Listen to the podcast segment "Farewell to Younkers" from the April 21, 2018 episode
Younkers stores will be gone by August: The parent company of the Midwestern retailer has sold to a liquidator, so by August 31st, the stores will be no more.
So here we have it: Another retailer dismantled by the new realities of consumer expectations.
I drove by the Younkers at Valley West Mall the other night, and liquidation sale signs are already in the windows. It's become a familiar sight as one retail chain after another has gone belly-up. But this one is a little different, given that Younkers was the "home team" for Des Moines department-store retail for more than a century.
Like many long-timers in Des Moines, I remember when the downtown Younkers closed in 2005. It seemed like a warning sign at the time. People seemed to think it marked a sort of death of downtown -- but as the last decade or so has shown, downtown is better than ever now. It took a lot of investment and effort, but the city has thrived even without a downtown retail anchor.
The pain in retail right now is very real. I worry a lot about communities that are mainly retail centers here in Iowa. There is a real concentration of retail sales taking place -- and it's been ongoing since the 1980s. It's nothing new, of course. You can't change people's macro-scale choices: We're urbanizing and many of us are making more of our purchases online.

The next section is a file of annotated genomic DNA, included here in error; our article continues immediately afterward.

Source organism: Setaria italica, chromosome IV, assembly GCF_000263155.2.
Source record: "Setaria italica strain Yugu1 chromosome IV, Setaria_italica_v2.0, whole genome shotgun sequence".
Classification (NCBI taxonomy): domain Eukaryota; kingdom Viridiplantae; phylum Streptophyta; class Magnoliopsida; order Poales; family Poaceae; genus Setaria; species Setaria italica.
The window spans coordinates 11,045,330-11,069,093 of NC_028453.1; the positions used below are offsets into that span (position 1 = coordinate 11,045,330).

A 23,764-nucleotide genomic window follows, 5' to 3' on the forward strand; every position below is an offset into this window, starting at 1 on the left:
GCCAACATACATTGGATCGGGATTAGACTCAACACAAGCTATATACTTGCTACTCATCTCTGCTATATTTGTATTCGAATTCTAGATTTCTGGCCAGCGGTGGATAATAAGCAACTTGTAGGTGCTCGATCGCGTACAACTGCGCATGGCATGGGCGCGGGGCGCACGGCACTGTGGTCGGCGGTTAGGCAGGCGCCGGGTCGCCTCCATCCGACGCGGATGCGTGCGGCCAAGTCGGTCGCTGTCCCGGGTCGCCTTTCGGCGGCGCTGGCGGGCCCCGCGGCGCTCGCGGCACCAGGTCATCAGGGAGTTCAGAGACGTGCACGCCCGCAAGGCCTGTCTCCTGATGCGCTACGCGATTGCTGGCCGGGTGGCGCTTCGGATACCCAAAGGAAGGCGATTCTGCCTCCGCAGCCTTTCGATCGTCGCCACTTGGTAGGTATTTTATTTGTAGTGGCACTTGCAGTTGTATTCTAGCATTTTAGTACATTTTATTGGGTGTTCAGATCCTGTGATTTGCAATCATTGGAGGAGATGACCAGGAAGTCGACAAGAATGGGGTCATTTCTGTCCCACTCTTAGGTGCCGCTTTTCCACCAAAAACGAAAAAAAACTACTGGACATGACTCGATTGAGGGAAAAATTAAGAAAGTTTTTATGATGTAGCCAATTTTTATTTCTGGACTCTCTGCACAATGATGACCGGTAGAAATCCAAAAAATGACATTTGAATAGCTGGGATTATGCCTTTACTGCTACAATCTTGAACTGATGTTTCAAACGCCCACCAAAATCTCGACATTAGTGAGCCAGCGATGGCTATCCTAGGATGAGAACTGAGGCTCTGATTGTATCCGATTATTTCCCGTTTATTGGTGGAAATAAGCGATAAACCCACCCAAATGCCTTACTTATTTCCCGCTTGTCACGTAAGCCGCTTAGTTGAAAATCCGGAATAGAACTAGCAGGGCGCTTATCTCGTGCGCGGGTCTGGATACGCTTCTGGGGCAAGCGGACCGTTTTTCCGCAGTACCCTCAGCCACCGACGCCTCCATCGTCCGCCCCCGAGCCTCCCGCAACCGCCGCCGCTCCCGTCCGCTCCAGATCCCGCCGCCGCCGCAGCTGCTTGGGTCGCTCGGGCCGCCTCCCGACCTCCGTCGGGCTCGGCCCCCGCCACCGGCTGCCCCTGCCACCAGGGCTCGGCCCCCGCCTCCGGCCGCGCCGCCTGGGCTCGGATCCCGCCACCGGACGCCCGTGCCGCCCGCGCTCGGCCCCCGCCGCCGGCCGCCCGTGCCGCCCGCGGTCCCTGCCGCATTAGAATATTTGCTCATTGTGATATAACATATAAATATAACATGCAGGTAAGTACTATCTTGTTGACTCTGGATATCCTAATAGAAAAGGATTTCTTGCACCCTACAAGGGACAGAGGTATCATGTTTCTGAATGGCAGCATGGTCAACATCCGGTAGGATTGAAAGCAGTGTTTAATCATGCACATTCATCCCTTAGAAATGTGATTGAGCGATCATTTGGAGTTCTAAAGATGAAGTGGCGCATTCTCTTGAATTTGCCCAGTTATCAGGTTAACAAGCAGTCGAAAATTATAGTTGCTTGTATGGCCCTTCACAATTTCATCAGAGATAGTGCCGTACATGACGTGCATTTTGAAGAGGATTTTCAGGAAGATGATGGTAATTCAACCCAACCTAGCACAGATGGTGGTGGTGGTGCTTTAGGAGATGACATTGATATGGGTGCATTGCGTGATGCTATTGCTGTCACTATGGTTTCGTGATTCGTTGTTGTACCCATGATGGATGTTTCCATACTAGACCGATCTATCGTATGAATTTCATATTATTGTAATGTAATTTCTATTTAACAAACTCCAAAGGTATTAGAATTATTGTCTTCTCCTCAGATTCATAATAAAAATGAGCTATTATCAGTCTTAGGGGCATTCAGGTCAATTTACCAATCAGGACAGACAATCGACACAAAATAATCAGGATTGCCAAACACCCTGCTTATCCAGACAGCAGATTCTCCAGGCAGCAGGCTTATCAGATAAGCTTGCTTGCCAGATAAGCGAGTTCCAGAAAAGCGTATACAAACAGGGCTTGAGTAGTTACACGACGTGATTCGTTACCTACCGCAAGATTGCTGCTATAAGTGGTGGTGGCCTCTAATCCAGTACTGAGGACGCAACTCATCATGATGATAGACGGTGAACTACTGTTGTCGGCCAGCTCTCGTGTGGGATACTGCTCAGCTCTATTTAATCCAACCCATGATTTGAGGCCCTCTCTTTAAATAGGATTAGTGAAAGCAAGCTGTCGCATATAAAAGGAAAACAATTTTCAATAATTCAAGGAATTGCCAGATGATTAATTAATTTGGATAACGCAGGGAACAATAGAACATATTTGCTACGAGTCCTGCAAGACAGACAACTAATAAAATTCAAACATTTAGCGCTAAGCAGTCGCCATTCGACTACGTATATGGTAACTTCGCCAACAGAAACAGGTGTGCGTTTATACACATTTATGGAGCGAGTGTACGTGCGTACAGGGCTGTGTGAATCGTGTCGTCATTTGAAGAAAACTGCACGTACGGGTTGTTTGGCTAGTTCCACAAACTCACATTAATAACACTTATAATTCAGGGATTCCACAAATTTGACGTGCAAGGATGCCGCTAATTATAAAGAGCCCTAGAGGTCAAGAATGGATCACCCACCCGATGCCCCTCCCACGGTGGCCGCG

It's not just about prices, either -- people are often willingly paying more for convenience online. They're also paying for customized experiences and products: Services like StitchFix, offering customized subscription fashion, or on sites like Etsy, offering customized hand-made goods.
Retail has to know why it exists, and whether there's a real reason for the doors to stay open. Clearly, for Younkers and for many others, the reason has disappeared. That's certainly going to elicit some nostalgia from folks who have fond memories of stores that are closing their doors.
But what we need to think about as Iowans is how the continued retail trends could mean big changes ahead for towns and cities, too. Retail sales are often part of a snowball -- strength attracts even more strength, which is why we've seen tremendous growth around the Jordan Creek Town Center in West Des Moines, and why so much investment is going into the new Outlets of Des Moines in Altoona. But there's only so much spending to go around, and if even the mighty Younkers can fall, we shouldn't dismiss the prospect that towns depending heavily on the retail trade might need to look at some backup plans if they want to survive without being hollowed out.